- Knowing just how much one needs to retire, need not be an exercise in tea leaves and coin tossing. A good advisor can fairly accurately quantify what your retirement financial needs might be, and quantify in today’s money, just how much you’re required to save to reach that goal.
- An advisor can rebalance your portfolio on an annual basis and help you stick to your investment plan.
- Advisors can assist with drawing up your will.
- Advisors can be engaged to select appropriate investment products for you, including things like Retirement annuities and unit trusts.
- Changing jobs, might leave you with a handsome pension or provident fund balance; knowing where to put that until the day you retire, is something that an advisor can advise upon.
- Debt can easily become insurmountable. A good advisor can assist you with working your way out of a crippling situation.
- Unnecessarily high investment fees can decimate your long-term investing. If required, an advisor can find lower-cost investment products that meet your investing needs.
- Risk is not to be avoided if you want any chance at a healthy long-term retirement balance. Rather, risk should be managed. A good advisor will help you manage your investment risk through the appropriate diversification across appropriate asset classes.
- Short-term insurance can be so complex, that I’ve never personally bothered to try and understand it. I defer all my short-term insurance needs to my insurance Zen Master.
- If getting money offshore is on your list of personal financial needs, an advisor can help you find investments that are suitable.
- Watching a chunk of your salary vaporize as PAYE every month is difficult enough to swallow, getting a monthly R1, 000 admin tax penalty for not filing your tax return is game over. A registered tax practitioner can submit your tax return, and keep you on the straight and narrow. For those of us who are lazy, or like to know that it’ll get done right the first time, there’s always TaxTim. (use voucher WELLSPENT19)
- An Advisor can trawl through and audit your old policies and unit trusts, and help you decide what might still be relevant.
- Importantly, Advisors act as sounding boards when things get hairy and Donald Trump becomes president.
So what can an advisor NOT do for me?
- They cannot guarantee your investment returns. A good advisor will commit to nothing in so far as investment returns go, unless it’s specifically a guaranteed return and that guarantee is from a bona fidefinancial institution. If someone claims to know what the market is going to do, you might want to consider finding someone else.
Paying for the invisible
It is also extremely important to remember that in the course of your investing horizon, there exists an infinite number of alternate realties, wherein you made an infinite number of alternate investment decisions as to where you invested your money and how it performed. You’ll never know what any of these might have yielded, and therein lies a noteworthy point of consideration.
We rely on financial advisors, not just to do the measurable and observable items we’ve listed above, but to also help us stick to our well-thought out investment plans. One could only guess as to the effects of a panicked sell when political uncertainty made you question your advisor’s recommendations, leading you to sell every unit trust you owned, only for the situation to casually blow over, leaving just yesterday’s newspaper and your ill-conceived financial blunder as a reminder as to why we have structured and well thought out investment plans in the first place.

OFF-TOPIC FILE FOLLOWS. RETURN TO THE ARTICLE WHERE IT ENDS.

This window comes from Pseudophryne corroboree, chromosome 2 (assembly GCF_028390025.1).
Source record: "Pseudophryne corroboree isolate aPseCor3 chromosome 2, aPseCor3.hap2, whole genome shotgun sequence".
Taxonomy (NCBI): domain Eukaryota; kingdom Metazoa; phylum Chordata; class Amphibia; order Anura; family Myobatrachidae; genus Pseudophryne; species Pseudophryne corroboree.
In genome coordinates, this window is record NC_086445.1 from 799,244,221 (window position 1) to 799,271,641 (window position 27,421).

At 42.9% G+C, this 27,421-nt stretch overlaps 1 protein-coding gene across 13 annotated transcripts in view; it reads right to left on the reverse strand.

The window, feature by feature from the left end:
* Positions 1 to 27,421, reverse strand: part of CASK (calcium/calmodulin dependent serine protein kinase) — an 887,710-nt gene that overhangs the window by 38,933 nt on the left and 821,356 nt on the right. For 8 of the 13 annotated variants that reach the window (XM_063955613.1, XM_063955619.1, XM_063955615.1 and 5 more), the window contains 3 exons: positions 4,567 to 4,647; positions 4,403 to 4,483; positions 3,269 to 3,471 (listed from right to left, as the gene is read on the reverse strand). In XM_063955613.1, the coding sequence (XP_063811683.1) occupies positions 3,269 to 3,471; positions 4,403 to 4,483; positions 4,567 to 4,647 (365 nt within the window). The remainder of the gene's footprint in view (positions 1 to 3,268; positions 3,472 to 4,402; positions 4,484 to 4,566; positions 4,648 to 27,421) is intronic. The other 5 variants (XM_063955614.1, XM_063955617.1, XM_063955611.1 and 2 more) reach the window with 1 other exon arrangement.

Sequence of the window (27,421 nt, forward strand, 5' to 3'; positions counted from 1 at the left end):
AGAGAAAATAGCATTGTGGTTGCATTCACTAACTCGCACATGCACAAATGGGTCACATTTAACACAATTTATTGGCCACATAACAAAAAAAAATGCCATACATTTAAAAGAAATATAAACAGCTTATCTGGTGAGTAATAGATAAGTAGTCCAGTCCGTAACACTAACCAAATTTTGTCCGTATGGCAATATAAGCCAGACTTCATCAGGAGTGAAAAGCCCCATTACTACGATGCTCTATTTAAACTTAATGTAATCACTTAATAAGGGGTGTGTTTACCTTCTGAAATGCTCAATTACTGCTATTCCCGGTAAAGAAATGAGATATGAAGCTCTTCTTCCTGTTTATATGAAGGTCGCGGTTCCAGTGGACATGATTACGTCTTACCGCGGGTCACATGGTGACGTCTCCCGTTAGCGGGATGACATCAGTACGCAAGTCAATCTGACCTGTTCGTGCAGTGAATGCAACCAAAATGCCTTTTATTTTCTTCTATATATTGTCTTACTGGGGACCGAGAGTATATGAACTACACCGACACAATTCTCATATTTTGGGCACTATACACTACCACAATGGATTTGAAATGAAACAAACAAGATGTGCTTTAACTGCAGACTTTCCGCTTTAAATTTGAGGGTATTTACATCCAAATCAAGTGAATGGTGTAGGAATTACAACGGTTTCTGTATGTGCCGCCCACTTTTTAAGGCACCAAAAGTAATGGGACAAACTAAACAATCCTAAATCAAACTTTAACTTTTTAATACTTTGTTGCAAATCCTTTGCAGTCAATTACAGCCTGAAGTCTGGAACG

Limiting your gauge as to whether or not the fees you paid your advisor was ‘worth it’, relative to the performance of your investment portfolio is not fair. To do this, would require you to equally consider what your investment portfolio might have yielded, had you gone off on your own tangent and succumbed to the human biases that makes being human, one of the biggest obstacles to long-term investing.
So back to the issue of trust
I don’t know why I trusted the orthopedic surgeon to fix my broken leg, who I’d only briefly met while high on painkillers, lying on the Emergency Room observation bed – but I did.
I would only see him hours later after surgery, but there was this implicit and assumed level of trust that he was suited to the job and had the requisite level of skill and experience.
Expecting to experience that same level of implied trust for someone calling themselves a “financial advisor” is understandably never going to happen, so we’re here to help you find someone who IS qualified, experienced, and has the ability to demonstrate a history of being just that.
Given the broad range of skillsets, qualifications, and proficiencies that financial advisors can have, and with everyone under the sun calling themselves a ‘financial advisor’, ‘rain maker’, and ‘all round good guy’, we thought we’d put together a really great (if we say so ourselves) financial advisor search tool, that will help you find a financial advisor who is best suited for your specific needs.
If you’re not sure what to look for when selecting an advisor, there is a comprehensive FAQ section that will guide you in selecting the right person, as well as help you make sense of how the financial advisor industry works. You can read testimonials from advisors’ happy clients, and even search for an advisor near you.
We hope that our hard work helps you out.
The search tool will go live shortly and we’ll let you know when it does.